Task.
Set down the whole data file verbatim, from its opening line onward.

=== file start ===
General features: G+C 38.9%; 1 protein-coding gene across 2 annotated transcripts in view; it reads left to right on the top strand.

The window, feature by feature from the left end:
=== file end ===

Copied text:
General features: G+C 38.9%; 1 protein-coding gene across 2 annotated transcripts in view; it reads left to right on the top strand.

The window, feature by feature from the left end: